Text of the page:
'No closure til justice served' - Mother lauds police in BMW killer probe
Janet Silvera, Senior Gleaner Writer
THE PAIN remains unbearable. Uncontrollably, her tears flow. Allana Chevannes-Mais is angry, upset and sad by the killing of her youngest child, 17-year-old Khajeel Mais.
"I don't know when I will ever stop crying. His death feels like a full stop in my life," said the mother of three who, since last Friday night, has been fighting to come to grips with the loss of her son, while experiencing many different emotions.
Hungry for closure, the Kingston businesswoman says if her son's killer/killers are found, it will not only help her family, but it will send a message that another mother should not go through this type of senseless anguish.
"We won't have closure until justice is served. My son met an untimely death, something that nobody could foresee. Nobody could have dreamt that something like this could happen, but the fact that it has happened, I don't know how to put it to rest," she admitted while speaking with The Gleaner yesterday.
Hardly able to contain herself, Mrs Mais said her son - her friend - was no ordinary young man.
"He was caring, loving and very attentive to me," she reminisced, revealing that tears flow freely each time she sees a picture, a shirt, something that has a history or tells a story of their time spent together.
A special child
Khajeel Mais was the type of child that would not pass a beggar at a stop sign without dropping a coin in his pan. If he woke up earlier than his mother in the mornings, he would present her with a cup of tea.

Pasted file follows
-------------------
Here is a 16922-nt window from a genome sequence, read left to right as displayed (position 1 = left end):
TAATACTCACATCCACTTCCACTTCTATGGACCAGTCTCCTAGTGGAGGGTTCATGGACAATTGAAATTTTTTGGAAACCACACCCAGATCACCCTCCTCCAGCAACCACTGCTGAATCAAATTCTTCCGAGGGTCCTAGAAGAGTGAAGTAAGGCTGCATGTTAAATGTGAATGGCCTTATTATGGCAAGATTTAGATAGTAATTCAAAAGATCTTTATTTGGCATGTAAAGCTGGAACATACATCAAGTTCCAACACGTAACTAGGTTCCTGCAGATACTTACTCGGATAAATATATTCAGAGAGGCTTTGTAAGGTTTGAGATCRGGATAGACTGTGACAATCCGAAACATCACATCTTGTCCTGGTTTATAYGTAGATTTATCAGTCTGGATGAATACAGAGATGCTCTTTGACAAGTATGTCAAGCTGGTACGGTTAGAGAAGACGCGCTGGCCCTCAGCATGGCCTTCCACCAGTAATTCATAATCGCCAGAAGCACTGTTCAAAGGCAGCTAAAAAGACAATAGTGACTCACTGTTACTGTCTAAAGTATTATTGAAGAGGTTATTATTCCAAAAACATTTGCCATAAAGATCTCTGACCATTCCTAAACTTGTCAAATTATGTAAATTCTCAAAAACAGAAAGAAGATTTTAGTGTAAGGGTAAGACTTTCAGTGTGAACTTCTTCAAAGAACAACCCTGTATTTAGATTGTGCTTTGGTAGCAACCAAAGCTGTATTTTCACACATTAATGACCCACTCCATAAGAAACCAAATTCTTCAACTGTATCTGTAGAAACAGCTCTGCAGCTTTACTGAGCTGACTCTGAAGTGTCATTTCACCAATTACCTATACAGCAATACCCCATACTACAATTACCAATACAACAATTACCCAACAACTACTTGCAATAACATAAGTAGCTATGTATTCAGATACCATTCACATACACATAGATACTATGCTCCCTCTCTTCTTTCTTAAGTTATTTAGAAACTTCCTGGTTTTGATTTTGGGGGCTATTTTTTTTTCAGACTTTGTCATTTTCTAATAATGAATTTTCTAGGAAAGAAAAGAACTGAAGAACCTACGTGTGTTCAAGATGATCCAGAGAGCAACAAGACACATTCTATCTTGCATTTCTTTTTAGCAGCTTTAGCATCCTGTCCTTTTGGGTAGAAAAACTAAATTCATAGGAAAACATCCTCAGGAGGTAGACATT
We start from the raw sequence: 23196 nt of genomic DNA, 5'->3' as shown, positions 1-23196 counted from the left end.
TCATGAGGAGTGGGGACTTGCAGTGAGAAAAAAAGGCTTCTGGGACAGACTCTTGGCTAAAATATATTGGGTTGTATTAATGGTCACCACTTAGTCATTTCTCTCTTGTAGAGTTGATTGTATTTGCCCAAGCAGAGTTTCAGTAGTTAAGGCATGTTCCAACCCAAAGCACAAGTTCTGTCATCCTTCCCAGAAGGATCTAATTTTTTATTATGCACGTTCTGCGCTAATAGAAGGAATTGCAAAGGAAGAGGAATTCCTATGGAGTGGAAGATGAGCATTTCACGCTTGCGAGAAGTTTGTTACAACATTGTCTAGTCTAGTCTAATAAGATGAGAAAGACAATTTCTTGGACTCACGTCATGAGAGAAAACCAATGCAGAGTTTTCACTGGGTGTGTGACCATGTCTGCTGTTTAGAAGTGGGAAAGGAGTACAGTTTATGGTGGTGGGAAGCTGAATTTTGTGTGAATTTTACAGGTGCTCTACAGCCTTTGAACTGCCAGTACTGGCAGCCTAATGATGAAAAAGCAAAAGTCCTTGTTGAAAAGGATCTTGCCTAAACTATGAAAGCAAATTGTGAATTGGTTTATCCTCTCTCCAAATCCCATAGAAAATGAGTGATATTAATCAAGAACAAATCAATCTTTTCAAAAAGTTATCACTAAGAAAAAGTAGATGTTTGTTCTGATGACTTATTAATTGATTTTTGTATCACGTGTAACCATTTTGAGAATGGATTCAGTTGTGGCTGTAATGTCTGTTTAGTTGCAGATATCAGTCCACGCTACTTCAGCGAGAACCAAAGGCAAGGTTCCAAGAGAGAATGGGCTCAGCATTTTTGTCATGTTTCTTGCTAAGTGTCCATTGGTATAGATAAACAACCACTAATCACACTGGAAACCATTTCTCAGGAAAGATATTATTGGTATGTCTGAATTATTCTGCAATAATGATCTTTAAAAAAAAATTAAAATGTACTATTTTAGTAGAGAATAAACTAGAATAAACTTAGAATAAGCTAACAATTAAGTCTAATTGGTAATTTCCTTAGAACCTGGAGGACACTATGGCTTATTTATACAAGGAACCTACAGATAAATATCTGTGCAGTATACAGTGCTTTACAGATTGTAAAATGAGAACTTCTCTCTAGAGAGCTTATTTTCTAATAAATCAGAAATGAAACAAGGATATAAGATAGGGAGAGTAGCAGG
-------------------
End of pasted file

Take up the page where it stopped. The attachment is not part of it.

"He was a special child, who didn't believe in malice and wouldn't say a bad thing about anyone, no matter what they did to him."
Having spent 17 years of fun-filled days with her son, she has no regrets giving him permission to attend a fête at Meadowbrook High the night he was killed.
"We cannot keep our children caged in because of persons who feel they are above the law and can just do as they please," she defiantly declared.
She, however, questions how it is possible for someone to pull a gun and point it at another human being because of minor damage to their vehicle.
"How can you compare a life that cannot be replaced to a scratch on a car?" she asked.
"The person who killed my son was heartless, careless and stupid," she lamented.
Her husband, Noel Mais, has been a tower of strength throughout the ordeal, but she says she knows he is dying inside. Having spent the last 43 years on the high seas and only just retiring a few weeks ago, this was the first time that the elder Mais was being given the opportunity to bond properly with his son.
The entire family, she says, has been helping each other to get through this tough period and she has glowing commendation for the police.
"The police have been very supportive, and I have enough confidence to know they have been doing all they can. Most of them are going beyond the call of duty in this case," she told The Gleaner, stating that she was not surprised but heartened by the attention.
"It has allowed me to see them in a different light, to see there are still caring police officers out there."
Cops visit family
According to her, a number of high-ranking officers have taken the time to visit the family. "They might not have much to offer in solving the case, but by all indications I am more than satisfied."
She is hoping that, as in her son's case, if something like this happens to anyone else, they will be shown the same amount of attention.
Sources close to The Gleaner say the man fingered in the Khajeel's killing left the island last Saturday for Ft Lauderdale in the United States. A raid of his home in Belgrade Loop, upper St Andrew, on Tuesday night, saw the police seizing two BMW X6s which are now being processed.
A senior police officer attached to the case told The Gleaner that the man's family was also questioned by the police yesterday.
During Tuesday night's operations, two men were also arrested and charged for possession of marijuana. They have since been released on station bail.